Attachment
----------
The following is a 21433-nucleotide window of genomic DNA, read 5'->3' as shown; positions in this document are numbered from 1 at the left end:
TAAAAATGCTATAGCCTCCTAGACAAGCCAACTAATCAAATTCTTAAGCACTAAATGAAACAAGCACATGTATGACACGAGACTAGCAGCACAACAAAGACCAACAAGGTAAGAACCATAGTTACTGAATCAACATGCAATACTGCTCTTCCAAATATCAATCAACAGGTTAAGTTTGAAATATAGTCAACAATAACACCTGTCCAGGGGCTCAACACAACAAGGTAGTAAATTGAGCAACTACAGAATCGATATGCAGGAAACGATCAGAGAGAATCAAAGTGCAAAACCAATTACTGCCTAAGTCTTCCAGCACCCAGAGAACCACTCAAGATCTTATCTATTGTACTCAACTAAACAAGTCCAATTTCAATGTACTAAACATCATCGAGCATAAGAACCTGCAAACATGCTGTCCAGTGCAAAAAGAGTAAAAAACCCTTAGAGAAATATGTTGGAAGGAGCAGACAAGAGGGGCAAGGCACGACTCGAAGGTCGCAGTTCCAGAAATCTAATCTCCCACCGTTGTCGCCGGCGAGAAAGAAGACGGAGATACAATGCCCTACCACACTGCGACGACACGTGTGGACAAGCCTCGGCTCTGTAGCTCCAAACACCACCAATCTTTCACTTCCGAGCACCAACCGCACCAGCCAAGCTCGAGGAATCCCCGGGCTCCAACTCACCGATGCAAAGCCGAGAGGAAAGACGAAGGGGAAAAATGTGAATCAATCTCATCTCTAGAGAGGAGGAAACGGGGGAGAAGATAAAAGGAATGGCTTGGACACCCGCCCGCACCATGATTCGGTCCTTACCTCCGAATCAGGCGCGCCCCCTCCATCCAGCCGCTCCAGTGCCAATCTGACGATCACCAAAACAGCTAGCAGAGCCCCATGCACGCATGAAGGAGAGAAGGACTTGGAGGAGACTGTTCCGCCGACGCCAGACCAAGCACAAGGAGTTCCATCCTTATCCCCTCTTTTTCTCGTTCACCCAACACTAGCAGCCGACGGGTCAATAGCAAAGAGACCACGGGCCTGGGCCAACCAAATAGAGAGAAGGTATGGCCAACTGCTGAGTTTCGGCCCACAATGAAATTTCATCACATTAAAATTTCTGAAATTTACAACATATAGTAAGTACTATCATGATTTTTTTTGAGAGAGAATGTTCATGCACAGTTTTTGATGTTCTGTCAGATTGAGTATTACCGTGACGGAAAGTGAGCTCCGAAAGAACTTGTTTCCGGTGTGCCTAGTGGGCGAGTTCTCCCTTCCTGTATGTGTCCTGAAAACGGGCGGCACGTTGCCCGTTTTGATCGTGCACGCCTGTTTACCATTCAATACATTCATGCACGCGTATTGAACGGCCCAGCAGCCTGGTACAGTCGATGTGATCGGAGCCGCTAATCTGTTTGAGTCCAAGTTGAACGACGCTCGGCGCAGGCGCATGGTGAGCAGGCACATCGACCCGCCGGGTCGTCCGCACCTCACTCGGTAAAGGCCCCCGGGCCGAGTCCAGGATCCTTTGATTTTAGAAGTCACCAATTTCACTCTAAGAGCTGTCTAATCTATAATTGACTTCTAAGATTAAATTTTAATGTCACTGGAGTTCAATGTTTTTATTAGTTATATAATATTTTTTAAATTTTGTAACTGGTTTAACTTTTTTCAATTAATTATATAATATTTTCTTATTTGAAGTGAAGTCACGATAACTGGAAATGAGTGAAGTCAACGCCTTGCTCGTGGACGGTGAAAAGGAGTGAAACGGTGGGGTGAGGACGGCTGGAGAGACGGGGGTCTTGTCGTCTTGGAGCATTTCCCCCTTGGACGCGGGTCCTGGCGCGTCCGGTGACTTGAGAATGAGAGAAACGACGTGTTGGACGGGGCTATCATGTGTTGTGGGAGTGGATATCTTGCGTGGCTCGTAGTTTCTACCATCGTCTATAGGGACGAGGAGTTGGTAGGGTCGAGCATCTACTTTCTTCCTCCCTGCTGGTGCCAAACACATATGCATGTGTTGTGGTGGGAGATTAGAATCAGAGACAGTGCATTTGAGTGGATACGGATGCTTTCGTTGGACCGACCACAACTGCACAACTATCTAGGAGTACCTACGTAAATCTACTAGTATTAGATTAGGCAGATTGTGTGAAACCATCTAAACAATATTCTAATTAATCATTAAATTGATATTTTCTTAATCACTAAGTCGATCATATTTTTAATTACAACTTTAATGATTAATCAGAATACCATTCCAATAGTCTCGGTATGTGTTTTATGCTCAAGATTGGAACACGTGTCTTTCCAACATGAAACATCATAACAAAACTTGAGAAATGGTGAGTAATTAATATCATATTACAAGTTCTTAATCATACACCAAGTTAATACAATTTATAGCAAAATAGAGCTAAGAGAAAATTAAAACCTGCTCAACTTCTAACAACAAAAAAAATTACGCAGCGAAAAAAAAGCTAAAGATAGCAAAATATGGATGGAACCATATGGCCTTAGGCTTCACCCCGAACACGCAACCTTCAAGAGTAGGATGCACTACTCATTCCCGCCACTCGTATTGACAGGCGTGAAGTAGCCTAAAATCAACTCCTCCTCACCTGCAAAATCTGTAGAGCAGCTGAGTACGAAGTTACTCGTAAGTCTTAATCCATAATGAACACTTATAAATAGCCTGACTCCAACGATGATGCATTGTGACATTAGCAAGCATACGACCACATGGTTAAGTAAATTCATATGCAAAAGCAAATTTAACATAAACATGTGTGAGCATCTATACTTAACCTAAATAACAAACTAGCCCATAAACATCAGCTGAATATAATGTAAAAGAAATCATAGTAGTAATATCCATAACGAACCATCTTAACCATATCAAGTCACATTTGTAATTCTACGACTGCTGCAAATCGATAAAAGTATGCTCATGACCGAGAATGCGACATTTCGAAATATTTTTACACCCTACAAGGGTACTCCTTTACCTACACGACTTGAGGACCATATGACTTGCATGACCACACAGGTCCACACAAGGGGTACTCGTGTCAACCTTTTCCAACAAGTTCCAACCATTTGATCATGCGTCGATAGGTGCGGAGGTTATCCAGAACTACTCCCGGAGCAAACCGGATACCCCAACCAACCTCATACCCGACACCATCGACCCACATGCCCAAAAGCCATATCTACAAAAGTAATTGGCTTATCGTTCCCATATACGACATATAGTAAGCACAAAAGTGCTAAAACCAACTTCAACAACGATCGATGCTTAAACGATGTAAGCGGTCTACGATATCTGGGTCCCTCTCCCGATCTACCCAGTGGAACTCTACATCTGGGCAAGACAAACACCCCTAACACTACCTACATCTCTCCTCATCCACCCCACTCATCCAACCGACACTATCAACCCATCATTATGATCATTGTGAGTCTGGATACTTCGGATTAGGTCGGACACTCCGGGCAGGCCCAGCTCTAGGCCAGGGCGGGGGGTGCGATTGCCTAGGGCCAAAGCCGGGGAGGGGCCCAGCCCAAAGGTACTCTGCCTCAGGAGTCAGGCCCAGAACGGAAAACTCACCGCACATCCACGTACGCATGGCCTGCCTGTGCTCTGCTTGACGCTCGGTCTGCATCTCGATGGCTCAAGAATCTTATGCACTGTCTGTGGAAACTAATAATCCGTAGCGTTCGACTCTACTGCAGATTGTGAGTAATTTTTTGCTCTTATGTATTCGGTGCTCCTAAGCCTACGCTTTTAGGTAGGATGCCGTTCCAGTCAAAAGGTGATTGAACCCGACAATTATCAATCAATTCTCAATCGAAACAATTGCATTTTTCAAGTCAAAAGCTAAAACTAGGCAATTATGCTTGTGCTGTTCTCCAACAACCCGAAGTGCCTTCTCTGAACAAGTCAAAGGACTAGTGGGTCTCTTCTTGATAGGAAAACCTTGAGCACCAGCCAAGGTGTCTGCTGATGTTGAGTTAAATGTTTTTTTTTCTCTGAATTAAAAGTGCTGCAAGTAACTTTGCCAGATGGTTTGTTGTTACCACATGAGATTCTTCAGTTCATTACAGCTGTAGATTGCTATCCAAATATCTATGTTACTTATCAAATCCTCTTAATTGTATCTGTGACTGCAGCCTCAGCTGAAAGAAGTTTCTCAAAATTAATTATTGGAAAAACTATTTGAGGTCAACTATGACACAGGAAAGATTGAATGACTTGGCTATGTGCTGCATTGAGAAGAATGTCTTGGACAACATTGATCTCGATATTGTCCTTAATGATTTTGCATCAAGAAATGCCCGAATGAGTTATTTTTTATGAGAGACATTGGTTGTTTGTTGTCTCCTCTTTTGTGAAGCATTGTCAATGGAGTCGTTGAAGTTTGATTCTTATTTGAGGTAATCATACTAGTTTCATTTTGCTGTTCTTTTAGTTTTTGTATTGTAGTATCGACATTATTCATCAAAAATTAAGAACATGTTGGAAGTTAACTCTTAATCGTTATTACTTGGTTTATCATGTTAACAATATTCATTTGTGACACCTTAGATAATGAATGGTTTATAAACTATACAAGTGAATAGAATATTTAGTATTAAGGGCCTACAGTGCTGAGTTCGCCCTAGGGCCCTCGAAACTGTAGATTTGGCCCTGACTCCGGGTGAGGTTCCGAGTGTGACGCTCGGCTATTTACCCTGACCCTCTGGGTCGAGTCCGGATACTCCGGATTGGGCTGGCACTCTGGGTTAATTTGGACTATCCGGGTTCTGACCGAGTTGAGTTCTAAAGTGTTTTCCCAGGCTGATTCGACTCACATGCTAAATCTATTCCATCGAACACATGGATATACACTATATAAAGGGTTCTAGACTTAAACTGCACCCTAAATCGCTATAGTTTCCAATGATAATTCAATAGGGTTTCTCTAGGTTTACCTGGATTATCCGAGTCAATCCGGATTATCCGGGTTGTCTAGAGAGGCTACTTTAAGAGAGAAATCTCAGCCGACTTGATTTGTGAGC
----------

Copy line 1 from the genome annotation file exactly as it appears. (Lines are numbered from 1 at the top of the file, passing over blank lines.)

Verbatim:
The following is a 21433-nucleotide window of genomic DNA, read 5'->3' as shown; positions in this document are numbered from 1 at the left end: